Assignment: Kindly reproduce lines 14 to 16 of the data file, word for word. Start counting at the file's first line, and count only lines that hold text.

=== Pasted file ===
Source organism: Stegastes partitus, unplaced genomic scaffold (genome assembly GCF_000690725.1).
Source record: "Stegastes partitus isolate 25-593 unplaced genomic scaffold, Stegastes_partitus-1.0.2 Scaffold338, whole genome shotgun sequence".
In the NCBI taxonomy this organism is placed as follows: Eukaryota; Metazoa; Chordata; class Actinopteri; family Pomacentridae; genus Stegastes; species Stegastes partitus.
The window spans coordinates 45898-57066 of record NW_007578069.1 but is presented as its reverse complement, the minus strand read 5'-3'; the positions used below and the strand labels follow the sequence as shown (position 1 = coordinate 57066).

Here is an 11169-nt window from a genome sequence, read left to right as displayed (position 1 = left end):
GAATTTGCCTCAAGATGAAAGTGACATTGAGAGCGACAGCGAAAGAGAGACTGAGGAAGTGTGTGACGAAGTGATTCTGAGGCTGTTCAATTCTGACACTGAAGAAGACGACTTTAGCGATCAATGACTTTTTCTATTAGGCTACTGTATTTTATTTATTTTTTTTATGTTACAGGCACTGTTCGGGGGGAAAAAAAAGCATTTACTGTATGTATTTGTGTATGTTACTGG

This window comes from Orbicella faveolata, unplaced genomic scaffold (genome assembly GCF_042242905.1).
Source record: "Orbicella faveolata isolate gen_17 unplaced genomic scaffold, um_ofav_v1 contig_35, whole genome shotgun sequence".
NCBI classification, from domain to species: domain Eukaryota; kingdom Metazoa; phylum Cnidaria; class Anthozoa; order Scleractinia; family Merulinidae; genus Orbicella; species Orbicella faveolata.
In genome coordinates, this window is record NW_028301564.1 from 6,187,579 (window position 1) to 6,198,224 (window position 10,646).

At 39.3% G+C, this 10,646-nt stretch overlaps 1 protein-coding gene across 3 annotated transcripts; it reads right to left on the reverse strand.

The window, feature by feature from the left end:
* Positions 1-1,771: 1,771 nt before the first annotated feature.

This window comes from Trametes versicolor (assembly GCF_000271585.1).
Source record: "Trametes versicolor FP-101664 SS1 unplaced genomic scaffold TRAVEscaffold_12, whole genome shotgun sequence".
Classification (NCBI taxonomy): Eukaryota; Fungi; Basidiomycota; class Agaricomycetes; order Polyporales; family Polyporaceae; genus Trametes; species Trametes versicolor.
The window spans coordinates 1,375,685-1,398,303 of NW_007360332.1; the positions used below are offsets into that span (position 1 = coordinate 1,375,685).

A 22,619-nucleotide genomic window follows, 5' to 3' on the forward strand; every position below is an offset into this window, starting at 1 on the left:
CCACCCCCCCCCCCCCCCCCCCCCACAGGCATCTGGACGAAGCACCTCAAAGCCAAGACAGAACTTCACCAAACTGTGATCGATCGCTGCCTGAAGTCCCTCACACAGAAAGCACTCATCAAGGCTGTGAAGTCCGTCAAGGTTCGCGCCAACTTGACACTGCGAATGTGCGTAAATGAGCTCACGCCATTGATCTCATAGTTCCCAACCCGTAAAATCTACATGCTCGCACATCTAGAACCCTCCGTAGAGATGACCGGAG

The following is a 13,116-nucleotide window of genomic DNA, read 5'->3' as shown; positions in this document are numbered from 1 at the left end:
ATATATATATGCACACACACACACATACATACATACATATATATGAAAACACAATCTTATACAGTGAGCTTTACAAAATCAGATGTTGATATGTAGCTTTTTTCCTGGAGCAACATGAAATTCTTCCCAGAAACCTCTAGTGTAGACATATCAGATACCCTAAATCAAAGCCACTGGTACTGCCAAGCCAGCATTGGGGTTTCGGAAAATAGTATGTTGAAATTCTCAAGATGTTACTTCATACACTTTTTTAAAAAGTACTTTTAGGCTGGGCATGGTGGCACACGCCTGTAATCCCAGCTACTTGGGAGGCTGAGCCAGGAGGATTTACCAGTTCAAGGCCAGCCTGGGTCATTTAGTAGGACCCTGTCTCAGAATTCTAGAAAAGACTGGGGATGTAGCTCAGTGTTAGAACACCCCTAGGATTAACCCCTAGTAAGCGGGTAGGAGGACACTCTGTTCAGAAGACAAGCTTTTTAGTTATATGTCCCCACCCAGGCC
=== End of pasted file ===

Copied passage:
This window comes from Trametes versicolor (assembly GCF_000271585.1).
Source record: "Trametes versicolor FP-101664 SS1 unplaced genomic scaffold TRAVEscaffold_12, whole genome shotgun sequence".
Classification (NCBI taxonomy): Eukaryota; Fungi; Basidiomycota; class Agaricomycetes; order Polyporales; family Polyporaceae; genus Trametes; species Trametes versicolor.